Non-Human Sidekick: Rokumon, to Rinne. In fact, it seems that every shinigami has a Black Cat by Contract.
Not So Stoic: Rinne appears cool and unfazed by anything supernatural... though the emptiness of his wallet never fails to bring him to absolute despair.
Not What It Looks Like: Every time that Rinne gets in a compromising position with a girl (most often Ageha, although it also happened once with a one-shot character), he'll be quick to distance himself and inform Sakura that it's not what she thinks.
Oba San: It's a Running Gag for Tamako (Rinne's grandmother) to punish people for calling her "Oba-chan" / "Oba-san". She's also happy when Sakura comments on how young she looks. Which leads her to her Crowning Moment Of Awesome when she takes out a dozen damashigami girls with a single punch for calling her old.
Parental Abandonment: Rinne has lived with his grandfather his whole life. His dad, at least, is alive... and an asshole. His mother was claimed by his father to be dead, but that may or may not have been a lie. With Sabato, you never know.
Perpetual Poverty: Rinne is living in an abandoned club building so he doesn't have to pay rent, can't afford to feed a black cat spirit, makes artificial flowers for money, and asks for food offerings and cash at the weather hutch. This is partially because as a part-human, he needs to pay for the tools to use abilities a full-blooded Shinigami naturally possesses. Said poverty is not the result of his grandmother's debt, but his father's.
Chapter 8 features a bottled drink called "MEGA サメ・ル". This is pronounced the same as "目が覚める" ("me ga sameru"), which means "wake up" (literally, "eyes awaken"), but the "目が" ("me ga") part is written as the English word "mega".
Really 700 Years Old: Tamako, being a shinigami, looks like she's in her 20s despite being Rinne's grandmother and may well have lived for much longer before she got married.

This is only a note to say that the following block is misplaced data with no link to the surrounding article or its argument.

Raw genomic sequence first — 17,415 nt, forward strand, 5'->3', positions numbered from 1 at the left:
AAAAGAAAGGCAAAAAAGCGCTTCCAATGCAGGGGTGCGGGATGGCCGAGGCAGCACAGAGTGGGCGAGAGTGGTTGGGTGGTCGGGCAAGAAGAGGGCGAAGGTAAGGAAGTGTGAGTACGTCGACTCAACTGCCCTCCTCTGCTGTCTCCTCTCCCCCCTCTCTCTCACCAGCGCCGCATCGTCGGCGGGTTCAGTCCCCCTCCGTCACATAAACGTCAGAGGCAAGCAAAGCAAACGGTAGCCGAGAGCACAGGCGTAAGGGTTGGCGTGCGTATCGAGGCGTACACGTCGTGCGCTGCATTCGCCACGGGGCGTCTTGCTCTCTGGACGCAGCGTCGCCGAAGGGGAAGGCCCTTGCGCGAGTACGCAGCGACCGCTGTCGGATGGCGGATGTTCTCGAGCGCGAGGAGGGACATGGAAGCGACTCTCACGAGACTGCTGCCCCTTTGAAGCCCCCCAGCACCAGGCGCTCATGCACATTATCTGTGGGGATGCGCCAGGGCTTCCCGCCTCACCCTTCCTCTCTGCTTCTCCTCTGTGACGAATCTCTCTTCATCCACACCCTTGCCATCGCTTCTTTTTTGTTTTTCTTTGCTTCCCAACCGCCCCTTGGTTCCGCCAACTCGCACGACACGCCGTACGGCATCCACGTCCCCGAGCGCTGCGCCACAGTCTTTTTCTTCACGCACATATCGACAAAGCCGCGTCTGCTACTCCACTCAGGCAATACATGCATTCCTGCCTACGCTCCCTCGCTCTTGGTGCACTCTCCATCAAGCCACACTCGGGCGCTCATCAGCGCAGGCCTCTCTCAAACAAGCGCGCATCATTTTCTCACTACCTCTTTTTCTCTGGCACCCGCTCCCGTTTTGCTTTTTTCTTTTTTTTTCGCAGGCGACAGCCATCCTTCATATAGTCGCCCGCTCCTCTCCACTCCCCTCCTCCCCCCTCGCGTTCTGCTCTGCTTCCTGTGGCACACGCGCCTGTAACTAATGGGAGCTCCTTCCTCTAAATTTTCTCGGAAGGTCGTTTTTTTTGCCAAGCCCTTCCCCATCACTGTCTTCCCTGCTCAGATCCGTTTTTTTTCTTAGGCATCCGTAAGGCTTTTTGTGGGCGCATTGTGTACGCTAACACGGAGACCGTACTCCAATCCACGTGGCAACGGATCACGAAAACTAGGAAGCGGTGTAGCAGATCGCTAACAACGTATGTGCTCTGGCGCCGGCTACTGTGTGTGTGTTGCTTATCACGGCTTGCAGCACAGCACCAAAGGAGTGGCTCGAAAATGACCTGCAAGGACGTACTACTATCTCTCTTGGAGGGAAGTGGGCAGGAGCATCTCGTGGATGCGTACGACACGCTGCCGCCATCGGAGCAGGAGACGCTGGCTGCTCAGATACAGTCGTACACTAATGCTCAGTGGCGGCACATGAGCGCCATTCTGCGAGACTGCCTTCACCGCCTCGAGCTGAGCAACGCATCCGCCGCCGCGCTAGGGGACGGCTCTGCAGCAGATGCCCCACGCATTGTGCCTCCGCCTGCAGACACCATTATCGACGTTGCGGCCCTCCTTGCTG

Reincarnation Romance: A ghost of a soldier tries to go after a girl he assumes is the reincarnation of a woman he loved. Subverted when it turns out that the woman looks nothing like Himekawa, as he just built up his image of her until he just decided she must be his princess's reincarnation simply because she's beautiful. As it turns out, though, the person who really is the princess's reincarnation doesn't closely resemble the princess either; it's Suzuki, the (male) PE teacher.
Narrowly dodged. Rinne and Sakura are regularly mistaken for a couple, but they don't bother to correct anyone. Sakura mostly just shrugs it off. (In Tsubasa's case, Rinne seems to know that he wouldn't believe it anyway.)
Rinne keeps insisting to Sakura that he isn't even friends with Ageha... yet. At this point in the story, Rinne only likes her enough to put up with her. Takahashi has even stated, in-chapter, that to the people who can see her, she's "terribly annoying".
Also in chapter 27, when given a look inside the anime club's room, there is a poster that features a Lawyer-Friendly Cameo of Sailor Moon and Luna. Also, one of the figurines looks like Shampoo, and another like Hatsune Miku.
This one might or might not be meant as a reference: In chapter 51, when Tsubasa summons the spirits of the power stone, he says "Light, come forth!"
Smoke Out: Masato does this to escape a beating from Rinne.
Spell My Name with an S: It's "Rin-ne" in the English version so we have a chance of pronouncing it correctly. Keep in mind, though, that "RIN-NE" is the series! When referring to the character in the actual translation, it's still written "Rinne".
Troubled, but Cute: Rinne is constantly in debt, his father is impossibly greedy, any profits he makes are immediately taken, and he is now dealing with new emotions he didn't know he had. His dad alone is enough to give him trouble; he's basically the cause of everything else mentioned above.